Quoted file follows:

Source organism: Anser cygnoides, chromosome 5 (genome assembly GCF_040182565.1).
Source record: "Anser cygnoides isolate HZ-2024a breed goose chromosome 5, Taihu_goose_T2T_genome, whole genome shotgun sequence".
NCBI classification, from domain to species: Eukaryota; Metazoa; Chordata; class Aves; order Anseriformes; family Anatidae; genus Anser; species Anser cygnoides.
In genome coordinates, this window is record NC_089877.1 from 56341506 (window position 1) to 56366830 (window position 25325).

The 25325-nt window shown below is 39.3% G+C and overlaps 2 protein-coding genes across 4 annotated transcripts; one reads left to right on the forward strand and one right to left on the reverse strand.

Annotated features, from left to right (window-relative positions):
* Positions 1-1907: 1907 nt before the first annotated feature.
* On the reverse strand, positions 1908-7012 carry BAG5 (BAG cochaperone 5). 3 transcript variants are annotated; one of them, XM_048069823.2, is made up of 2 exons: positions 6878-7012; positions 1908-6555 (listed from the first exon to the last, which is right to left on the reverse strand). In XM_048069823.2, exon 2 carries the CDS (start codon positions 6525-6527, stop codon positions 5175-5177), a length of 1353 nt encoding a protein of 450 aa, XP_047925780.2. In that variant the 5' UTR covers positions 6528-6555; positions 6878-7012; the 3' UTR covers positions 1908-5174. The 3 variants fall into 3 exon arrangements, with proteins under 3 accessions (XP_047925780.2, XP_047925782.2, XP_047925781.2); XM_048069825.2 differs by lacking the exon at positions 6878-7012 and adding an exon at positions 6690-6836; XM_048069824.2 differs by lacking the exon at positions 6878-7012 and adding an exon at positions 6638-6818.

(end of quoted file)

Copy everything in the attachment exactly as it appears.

Source organism: Anser cygnoides, chromosome 5 (genome assembly GCF_040182565.1).
Source record: "Anser cygnoides isolate HZ-2024a breed goose chromosome 5, Taihu_goose_T2T_genome, whole genome shotgun sequence".
NCBI classification, from domain to species: Eukaryota; Metazoa; Chordata; class Aves; order Anseriformes; family Anatidae; genus Anser; species Anser cygnoides.
In genome coordinates, this window is record NC_089877.1 from 56341506 (window position 1) to 56366830 (window position 25325).

The 25325-nt window shown below is 39.3% G+C and overlaps 2 protein-coding genes across 4 annotated transcripts; one reads left to right on the forward strand and one right to left on the reverse strand.

Annotated features, from left to right (window-relative positions):
* Positions 1-1907: 1907 nt before the first annotated feature.
* On the reverse strand, positions 1908-7012 carry BAG5 (BAG cochaperone 5). 3 transcript variants are annotated; one of them, XM_048069823.2, is made up of 2 exons: positions 6878-7012; positions 1908-6555 (listed from the first exon to the last, which is right to left on the reverse strand). In XM_048069823.2, exon 2 carries the CDS (start codon positions 6525-6527, stop codon positions 5175-5177), a length of 1353 nt encoding a protein of 450 aa, XP_047925780.2. In that variant the 5' UTR covers positions 6528-6555; positions 6878-7012; the 3' UTR covers positions 1908-5174. The 3 variants fall into 3 exon arrangements, with proteins under 3 accessions (XP_047925780.2, XP_047925782.2, XP_047925781.2); XM_048069825.2 differs by lacking the exon at positions 6878-7012 and adding an exon at positions 6690-6836; XM_048069824.2 differs by lacking the exon at positions 6878-7012 and adding an exon at positions 6638-6818.